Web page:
Plain Language Summary
Management of Carpal Tunnel Syndrome
This plain language summary provides an overview of the management of carpal tunnel syndrome.
What is carpal tunnel syndrome?
Carpal tunnel syndrome (CTS) is caused by pressure on the median nerve, which runs through a small space in your wrist, called the ‘carpal tunnel.’ Symptoms can include numbness, tingling, weakness and pain. The most commonly affected fingers include the thumb, index and middle fingers. Sometimes the ring finger can be affected.
There is strong evidence to support that a high body mass index (BMI) and hand/wrist repetitive motions are associated with increased risk of developing CTS. There is moderate evidence to support the following risk factors for developing CTS: rheumatoid arthritis, gardening, assembly line work, computer work, vibration, tendinopathy/tendonitis, workplace forceful exertion/grip and if you are peri-menopausal. There is limited evidence to support dialysis, fibromyalgia, varicosis and distal radius fractures as risk factors for CTS. There is moderate evidence to support exercise to decrease your risk for developing CTS.
What should you do?
You may suspect CTS if:
- You have numbness/tingling in your thumb and fingers (not usually the pinkie)
- Your hand is painful (occasionally CTS can cause pain in the forearm too)
- There is loss of strength in your hand
- You have these symptoms commonly at night and while driving
- You cannot easily move all of your fingers
- You have ‘wasting’ of the hand muscles (your affected hand looks smaller than the other side)
If you think that you have CTS, you can start using a neutral wrist splint that can be purchased at any drugstore. The use of a splint has strong evidence of improving patient symptoms. If your symptoms do not improve, you should see a hand surgeon.
How is CTS diagnosed?
The hand specialist will perform multiple clinical tests (Phalan Test, Tinel Sign, Flick Sign, etc) to diagnose carpal tunnel syndrome. There is strong evidence to support the use of multiple clinical tests rather than a single test. If you have muscle wasting (thenar atrophy), this provides strong evidence for diagnosing CTS. There is limited evidence to support not routinely using ultrasound to diagnose CTS. There is moderate evidence to support the use of diagnostic questionnaires or electrodiagnostic studies (nerve conduction tests). There is moderate evidence to support not routinely using magnetic resonance imaging (MRI) to diagnose CTS.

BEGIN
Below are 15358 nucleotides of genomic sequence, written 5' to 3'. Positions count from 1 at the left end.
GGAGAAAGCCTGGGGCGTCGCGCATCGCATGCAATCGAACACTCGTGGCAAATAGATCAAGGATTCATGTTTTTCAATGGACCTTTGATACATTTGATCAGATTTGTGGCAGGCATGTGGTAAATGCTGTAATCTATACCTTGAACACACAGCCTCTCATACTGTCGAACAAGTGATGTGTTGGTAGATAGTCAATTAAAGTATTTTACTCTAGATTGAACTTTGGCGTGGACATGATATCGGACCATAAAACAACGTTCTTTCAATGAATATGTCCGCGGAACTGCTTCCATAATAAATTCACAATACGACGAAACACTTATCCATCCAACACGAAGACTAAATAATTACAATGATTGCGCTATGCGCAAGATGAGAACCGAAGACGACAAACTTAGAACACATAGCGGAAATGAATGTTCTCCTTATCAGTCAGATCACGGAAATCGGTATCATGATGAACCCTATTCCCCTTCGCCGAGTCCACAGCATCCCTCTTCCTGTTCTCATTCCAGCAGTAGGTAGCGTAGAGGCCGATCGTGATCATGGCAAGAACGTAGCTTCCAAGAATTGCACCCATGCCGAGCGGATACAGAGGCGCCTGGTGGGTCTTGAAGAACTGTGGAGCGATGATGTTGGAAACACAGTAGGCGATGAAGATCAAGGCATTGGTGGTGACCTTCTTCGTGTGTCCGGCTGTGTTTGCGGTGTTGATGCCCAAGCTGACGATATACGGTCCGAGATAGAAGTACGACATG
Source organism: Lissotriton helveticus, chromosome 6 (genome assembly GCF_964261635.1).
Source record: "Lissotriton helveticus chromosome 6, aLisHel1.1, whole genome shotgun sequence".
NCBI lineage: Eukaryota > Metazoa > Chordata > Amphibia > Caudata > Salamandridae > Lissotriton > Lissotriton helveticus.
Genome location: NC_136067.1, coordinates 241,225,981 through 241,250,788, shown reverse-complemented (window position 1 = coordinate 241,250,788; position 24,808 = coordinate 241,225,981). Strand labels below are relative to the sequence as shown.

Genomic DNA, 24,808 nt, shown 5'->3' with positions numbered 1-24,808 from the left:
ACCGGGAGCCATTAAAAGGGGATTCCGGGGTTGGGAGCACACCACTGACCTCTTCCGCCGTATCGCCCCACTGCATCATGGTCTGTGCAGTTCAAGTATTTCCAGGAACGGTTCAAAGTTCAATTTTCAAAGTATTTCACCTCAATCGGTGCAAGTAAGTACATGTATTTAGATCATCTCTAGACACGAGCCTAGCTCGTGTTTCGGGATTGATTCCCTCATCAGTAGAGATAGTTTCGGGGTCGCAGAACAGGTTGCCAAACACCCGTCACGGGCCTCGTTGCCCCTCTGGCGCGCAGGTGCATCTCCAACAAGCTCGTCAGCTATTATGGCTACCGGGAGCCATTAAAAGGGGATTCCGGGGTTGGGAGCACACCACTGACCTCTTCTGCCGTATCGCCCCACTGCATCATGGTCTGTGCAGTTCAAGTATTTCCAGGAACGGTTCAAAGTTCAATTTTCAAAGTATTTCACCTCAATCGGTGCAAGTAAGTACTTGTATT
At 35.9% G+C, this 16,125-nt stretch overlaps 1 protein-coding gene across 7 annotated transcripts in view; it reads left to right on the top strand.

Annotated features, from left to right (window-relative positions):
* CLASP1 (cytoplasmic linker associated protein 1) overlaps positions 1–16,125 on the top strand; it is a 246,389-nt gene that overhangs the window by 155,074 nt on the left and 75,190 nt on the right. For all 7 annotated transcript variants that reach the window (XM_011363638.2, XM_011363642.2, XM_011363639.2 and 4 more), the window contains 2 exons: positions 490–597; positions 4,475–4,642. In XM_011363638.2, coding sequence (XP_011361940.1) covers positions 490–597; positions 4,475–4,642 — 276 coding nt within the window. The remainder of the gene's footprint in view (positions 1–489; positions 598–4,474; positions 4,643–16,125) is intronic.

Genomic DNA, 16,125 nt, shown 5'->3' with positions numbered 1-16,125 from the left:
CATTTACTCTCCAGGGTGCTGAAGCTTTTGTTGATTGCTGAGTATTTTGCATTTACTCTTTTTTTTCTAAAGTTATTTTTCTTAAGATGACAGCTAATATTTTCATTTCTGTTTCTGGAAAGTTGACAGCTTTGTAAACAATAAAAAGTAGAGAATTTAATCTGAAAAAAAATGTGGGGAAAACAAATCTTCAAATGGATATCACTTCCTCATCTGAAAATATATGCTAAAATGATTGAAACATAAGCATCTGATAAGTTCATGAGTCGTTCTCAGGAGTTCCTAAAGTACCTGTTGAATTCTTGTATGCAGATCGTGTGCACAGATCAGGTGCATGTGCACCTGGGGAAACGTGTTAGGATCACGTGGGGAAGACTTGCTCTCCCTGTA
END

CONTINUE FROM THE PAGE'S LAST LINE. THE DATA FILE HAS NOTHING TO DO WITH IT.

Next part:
What treatment options are available for CTS?
Brace/splint therapy is always the first choice if there is no muscle wasting. If the brace/splint is not effective, a steroid injection has strong evidence of improving patient reported outcomes. There is moderate evidence that oral steroids and therapeutic ultrasound could improve patient reported outcomes. There is limited evidence regarding use of laser therapy. There is strong evidence supporting NO use of magnet therapy or oral medications (such as NSAIDS).
At six months, there is strong evidence that surgical treatment has a greater treatment benefit compared to splinting, therapy, and steroid injections. There is strong evidence to support surgical release of the transverse carpal ligament to relieve symptoms and improve function. Surgery can be performed in either open fashion, or endoscopically. There is limited evidence to support endoscopic carpal tunnel release based on possible short term benefits (symptom relief and return to work).
If you take aspirin, there is limited evidence to support the safety of taking aspirin in the perioperative timeframe (i.e. continuing the aspirin therapy before and after surgery without a break).
What can you expect after surgical treatment?
After surgery, you will only have soft dressings for a few days, as splints are no longer needed. There is moderate evidence suggesting that formalized therapy is not necessary.